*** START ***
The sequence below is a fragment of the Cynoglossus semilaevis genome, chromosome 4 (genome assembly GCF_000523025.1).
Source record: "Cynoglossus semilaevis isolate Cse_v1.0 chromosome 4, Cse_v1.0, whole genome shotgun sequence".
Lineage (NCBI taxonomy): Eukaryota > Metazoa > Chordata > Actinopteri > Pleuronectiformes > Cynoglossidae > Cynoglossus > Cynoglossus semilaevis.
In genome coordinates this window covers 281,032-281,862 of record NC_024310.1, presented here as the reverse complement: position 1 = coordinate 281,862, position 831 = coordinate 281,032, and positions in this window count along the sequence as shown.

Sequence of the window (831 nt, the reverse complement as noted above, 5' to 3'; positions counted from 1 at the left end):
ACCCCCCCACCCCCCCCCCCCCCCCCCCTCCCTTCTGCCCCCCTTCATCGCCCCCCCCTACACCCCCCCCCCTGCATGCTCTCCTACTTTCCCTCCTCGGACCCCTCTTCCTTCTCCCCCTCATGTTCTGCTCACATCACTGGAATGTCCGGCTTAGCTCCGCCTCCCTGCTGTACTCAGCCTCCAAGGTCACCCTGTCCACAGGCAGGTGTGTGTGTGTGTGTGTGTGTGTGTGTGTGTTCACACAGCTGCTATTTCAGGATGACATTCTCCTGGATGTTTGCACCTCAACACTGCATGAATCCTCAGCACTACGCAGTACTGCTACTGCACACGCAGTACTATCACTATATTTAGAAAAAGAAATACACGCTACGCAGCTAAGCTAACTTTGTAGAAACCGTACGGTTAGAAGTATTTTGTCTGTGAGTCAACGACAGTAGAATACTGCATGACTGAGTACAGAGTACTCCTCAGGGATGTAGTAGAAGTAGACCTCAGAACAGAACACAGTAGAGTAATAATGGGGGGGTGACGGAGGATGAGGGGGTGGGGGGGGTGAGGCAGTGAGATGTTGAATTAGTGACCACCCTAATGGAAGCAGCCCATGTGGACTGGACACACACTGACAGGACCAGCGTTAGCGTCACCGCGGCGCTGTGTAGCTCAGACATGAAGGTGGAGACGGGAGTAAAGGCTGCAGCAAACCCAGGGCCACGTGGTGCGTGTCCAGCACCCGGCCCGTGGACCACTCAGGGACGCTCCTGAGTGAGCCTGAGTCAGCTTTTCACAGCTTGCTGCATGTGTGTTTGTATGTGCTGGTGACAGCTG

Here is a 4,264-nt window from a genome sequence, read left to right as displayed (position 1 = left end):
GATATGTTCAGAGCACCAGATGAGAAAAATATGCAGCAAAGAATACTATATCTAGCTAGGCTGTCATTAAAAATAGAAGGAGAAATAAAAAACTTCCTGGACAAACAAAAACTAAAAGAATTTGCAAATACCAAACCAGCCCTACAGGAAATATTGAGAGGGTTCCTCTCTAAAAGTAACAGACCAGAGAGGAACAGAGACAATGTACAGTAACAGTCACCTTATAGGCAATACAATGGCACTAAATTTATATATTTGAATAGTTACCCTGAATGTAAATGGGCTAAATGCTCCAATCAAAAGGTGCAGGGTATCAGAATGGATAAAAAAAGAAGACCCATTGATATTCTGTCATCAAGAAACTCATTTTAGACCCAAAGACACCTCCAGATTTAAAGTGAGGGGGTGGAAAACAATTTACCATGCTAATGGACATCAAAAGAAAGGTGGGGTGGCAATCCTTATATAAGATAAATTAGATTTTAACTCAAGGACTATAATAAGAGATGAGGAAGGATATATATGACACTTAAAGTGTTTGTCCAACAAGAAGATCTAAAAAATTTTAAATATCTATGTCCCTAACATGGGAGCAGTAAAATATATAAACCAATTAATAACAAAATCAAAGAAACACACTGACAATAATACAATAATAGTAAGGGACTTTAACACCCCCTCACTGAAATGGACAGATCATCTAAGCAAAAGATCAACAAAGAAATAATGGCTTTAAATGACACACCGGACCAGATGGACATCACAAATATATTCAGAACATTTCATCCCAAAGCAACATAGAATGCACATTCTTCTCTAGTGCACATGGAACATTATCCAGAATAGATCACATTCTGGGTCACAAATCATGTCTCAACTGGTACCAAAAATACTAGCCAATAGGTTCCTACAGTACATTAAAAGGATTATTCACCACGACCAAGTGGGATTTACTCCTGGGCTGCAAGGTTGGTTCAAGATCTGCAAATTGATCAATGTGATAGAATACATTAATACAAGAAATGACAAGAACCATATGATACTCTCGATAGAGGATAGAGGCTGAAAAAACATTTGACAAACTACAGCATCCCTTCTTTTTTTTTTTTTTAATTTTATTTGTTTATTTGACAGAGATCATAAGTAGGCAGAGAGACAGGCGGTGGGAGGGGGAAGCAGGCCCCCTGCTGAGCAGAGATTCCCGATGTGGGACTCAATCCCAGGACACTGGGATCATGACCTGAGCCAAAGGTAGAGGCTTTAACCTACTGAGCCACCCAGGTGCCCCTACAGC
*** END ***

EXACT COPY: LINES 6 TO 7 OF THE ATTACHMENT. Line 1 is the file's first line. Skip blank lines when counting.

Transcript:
ACCCCCCCACCCCCCCCCCCCCCCCCCCTCCCTTCTGCCCCCCTTCATCGCCCCCCCCTACACCCCCCCCCCTGCATGCTCTCCTACTTTCCCTCCTCGGACCCCTCTTCCTTCTCCCCCTCATGTTCTGCTCACATCACTGGAATGTCCGGCTTAGCTCCGCCTCCCTGCTGTACTCAGCCTCCAAGGTCACCCTGTCCACAGGCAGGTGTGTGTGTGTGTGTGTGTGTGTGTGTGTGTTCACACAGCTGCTATTTCAGGATGACATTCTCCTGGATGTTTGCACCTCAACACTGCATGAATCCTCAGCACTACGCAGTACTGCTACTGCACACGCAGTACTATCACTATATTTAGAAAAAGAAATACACGCTACGCAGCTAAGCTAACTTTGTAGAAACCGTACGGTTAGAAGTATTTTGTCTGTGAGTCAACGACAGTAGAATACTGCATGACTGAGTACAGAGTACTCCTCAGGGATGTAGTAGAAGTAGACCTCAGAACAGAACACAGTAGAGTAATAATGGGGGGGTGACGGAGGATGAGGGGGTGGGGGGGGTGAGGCAGTGAGATGTTGAATTAGTGACCACCCTAATGGAAGCAGCCCATGTGGACTGGACACACACTGACAGGACCAGCGTTAGCGTCACCGCGGCGCTGTGTAGCTCAGACATGAAGGTGGAGACGGGAGTAAAGGCTGCAGCAAACCCAGGGCCACGTGGTGCGTGTCCAGCACCCGGCCCGTGGACCACTCAGGGACGCTCCTGAGTGAGCCTGAGTCAGCTTTTCACAGCTTGCTGCATGTGTGTTTGTATGTGCTGGTGACAGCTG

Here is a 4,264-nt window from a genome sequence, read left to right as displayed (position 1 = left end):